The only telephone line at the Center was disconnected in February 1999 when, according to the Consulate, the phone bill went up from long distance calls made by the residents. But UNIFIL reasoned that if this was true, disconnecting the phone was not the solution. All the Consulate had to do was discontinue the long distance service.

   While it can accommodate up to 40 residents, for reasons only known to its officials, the Center was housing only 11 women at the time of Glenda's death.

   Glenda’s death, said UNIFIL in a statement, was an act of criminal negligence on the part of the Philippine government. "She was not a victim of a car crash, nor was she struck by lightning. She was murdered under the roof of the FWDC, a Philippine government-run shelter," stressed Eman Villanueva, UNIFIL Secretary General.

   "Simply putting the murderer behind bars will not mean justice for Glenda. Justice can only be served if the Philippine government officials who abandoned her are meted corresponding punishment; if the Philippine government will indemnify the family of Glenda, and if the Philippine government will truly provide free, accessible and adequate protection for the rights and welfare of migrant Filipinos," Villanueva said.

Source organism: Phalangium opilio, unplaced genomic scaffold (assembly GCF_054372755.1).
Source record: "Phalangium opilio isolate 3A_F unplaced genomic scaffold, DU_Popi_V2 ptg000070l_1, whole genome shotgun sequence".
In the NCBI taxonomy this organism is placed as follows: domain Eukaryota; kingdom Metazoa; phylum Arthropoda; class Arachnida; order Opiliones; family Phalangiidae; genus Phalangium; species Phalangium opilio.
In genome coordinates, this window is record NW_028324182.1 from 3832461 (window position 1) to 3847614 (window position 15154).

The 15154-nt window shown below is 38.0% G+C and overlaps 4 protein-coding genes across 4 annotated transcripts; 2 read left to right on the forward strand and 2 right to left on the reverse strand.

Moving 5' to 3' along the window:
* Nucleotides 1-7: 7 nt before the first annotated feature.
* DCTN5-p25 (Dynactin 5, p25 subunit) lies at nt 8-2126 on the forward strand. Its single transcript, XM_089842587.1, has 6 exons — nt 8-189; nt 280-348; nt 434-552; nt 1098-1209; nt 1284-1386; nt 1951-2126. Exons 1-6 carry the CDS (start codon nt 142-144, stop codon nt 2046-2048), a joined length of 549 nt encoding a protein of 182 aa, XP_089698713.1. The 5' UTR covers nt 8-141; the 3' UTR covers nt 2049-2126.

Seeing the "political incorrectness" of the circumstances surrounding Glenda’s death, migrant organizations have mobilized to speed up the delivery of justice.

   On May 25, some 37 Filipino migrant organizations, including UNIFIL, wrote to Senator Raul Roco asking for help in the investigation of Glenda’s death. The following day, the Episcopal Church of the Philippines (ECP) wrote to President Estrada demanding speedy justice for Glenda. A picket-rally on Glenda’s case was held at the Philippine Consulate by UNIFIL-HK the following day. Though nobody from the Philippine Consulate came out to meet the rallyists, Vice Consul Raul Hernandez was seen from outside giving instructions to his people to meet with the group.

   On the same day, UNIFIL appeared on Radio Television Hong Kong to discuss Glenda’s case and denounce the "criminal negligence" of the Philippine government in failing to provide Glenda adequate protection.

   On June 2, UNIFIL received a letter-response from Eleuterio Gardiner, administrator of the Overseas Workers’ Welfare Administration (OWWA), informing the group that OWWA would extend "assistance and cooperation with the Department of Foreign Affairs (DFA), particularly the Philippine Consulate in Hong Kong, in addressing the needs of the witnesses until the resolution of the case."

   On June 10, Migrante International held a dialogue with Gardiner, who informed them that he had already signed an allocation for accommodation of 10 witnesses in Glenda’s case. Migrante’s victory, however, was short-lived; Gardiner told them that Glenda’s death was an "accident."